Basis Points Matter, Especially over the Long Term
At WisdomTree, we are fortunate to have a rich tapestry of investment strategies with 10 years or more of live performance history. When looking at our U.S. Earnings Indexes, we find the following:1
- Broad Based: The WisdomTree Earnings Index outperformed the Russell 3000 Index, 7.77% to 7.40%, 33 basis points (bps) per year since inception.
- Large Cap: The WisdomTree Earnings 500 Index outperformed the S&P 500 Index, 7.50% to 7.34%, 16 bps per year since inception.
- Mid-Cap: The WisdomTree MidCap Earnings Index outperformed the S&P MidCap 400 Index, 9.74% to 9.05%, 69 bps per year since inception.
- Small Cap: The WisdomTree SmallCap Earnings Index outperformed the Russell 2000 Index, 8.56% to 7.09%, 147 bps per year since inception.
The issue: Particularly in the broad market and large-cap areas, clients tend to tell us that the margin of outperformance over this long period isn’t large enough to be “exciting” or at least enough of a catalyst to think about diverging from looking at market capitalization-weighted “beta” indexes.
How Important Is 20 Basis Points?
To put a round number to it, we took a step back and did the math to determine how much of a real difference 20 basis points of incremental, annualized outperformance actually is. We also looked at a 50-bps annualized outperformance.
Incremental Difference in Growth of Hypothetical $1,000 over Specified Periods (June 30, 1963, to March 31, 2017)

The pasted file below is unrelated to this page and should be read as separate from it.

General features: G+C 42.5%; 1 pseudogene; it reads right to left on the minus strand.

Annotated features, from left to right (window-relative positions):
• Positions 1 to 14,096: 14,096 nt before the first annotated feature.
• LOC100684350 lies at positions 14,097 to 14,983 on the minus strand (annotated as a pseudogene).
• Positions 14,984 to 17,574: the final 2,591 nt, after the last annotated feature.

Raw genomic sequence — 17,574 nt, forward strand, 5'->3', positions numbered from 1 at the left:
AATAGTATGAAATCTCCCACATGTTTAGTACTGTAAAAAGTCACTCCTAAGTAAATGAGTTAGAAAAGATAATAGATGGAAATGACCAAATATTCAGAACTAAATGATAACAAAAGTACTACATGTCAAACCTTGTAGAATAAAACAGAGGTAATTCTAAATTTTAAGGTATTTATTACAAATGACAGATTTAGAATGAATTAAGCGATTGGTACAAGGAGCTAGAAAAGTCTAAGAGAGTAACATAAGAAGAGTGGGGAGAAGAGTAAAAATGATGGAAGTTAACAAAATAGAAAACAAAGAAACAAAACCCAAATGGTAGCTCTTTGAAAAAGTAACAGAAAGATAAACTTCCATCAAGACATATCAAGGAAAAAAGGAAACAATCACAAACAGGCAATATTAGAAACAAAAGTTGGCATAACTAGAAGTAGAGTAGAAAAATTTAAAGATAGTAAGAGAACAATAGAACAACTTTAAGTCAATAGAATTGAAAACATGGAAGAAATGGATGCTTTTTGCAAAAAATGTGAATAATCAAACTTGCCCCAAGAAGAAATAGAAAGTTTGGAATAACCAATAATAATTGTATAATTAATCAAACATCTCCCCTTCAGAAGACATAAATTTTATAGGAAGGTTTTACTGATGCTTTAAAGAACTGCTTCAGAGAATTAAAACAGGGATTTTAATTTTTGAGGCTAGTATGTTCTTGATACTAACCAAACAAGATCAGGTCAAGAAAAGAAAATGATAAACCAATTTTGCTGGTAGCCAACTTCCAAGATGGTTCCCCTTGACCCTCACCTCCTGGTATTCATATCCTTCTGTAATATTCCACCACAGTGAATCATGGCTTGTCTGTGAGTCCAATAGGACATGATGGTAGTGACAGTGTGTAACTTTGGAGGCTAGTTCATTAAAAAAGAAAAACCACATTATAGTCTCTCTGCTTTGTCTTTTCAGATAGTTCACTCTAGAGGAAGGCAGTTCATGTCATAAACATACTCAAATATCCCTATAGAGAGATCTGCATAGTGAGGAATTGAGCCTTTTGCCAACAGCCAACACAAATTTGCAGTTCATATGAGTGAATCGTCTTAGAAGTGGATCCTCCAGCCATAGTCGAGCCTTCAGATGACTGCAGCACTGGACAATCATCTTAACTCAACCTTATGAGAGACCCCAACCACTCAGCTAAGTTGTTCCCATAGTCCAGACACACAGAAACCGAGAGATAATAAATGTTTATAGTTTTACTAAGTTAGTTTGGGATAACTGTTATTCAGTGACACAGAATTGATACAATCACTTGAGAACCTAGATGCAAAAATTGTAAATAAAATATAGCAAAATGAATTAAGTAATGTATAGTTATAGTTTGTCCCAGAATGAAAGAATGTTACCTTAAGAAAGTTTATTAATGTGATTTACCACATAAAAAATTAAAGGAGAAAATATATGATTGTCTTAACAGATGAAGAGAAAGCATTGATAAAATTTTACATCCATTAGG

- The analysis starts with the market portfolio, which includes all U.S.-listed equities, market capitalization weighted. We then took the monthly returns and increased them in the appropriate fashion in order to equate to approximately 0.20%, or 0.50% per year. Due to compounding over a period greater than 50 years, the actual percentages weren’t EXACTLY 0.20% and 0.50% (rather, about 0.22% and 0.55%).
- If we recognize that with the assumption of only a hypothetical $1,000 going in and nothing further being contributed, at the 10-year mark, yes, there is a difference compared to the market, but one cannot say it’s a huge difference. The way compounding works—and what makes investing so hard in our society of instant gratification—is that the picture doesn’t start to get exciting until 30 to 50 years. But the point here is that it gets REALLY exciting. Over a 50-year period, an approximate outperformance over the market return of 20 bps led to more than $12,000, hypothetically. This figure was more than $32,500 at the 50-bps level.
While many people aren’t necessarily buying their investments with a 50-year holding period in mind, we do know that a popular term these days is “goals-based investing.” With increased life expectancies, even if people aren’t thinking 50 years ahead in their portfolios, there are certainly people out there with goals referring to 50 years into the future. Although 20 bps may not seem like much this year, next year or even next decade, over a goals-based horizon of multiple decades, it’s possible that it will add up.
The Market Immensely Values EVERY Basis Point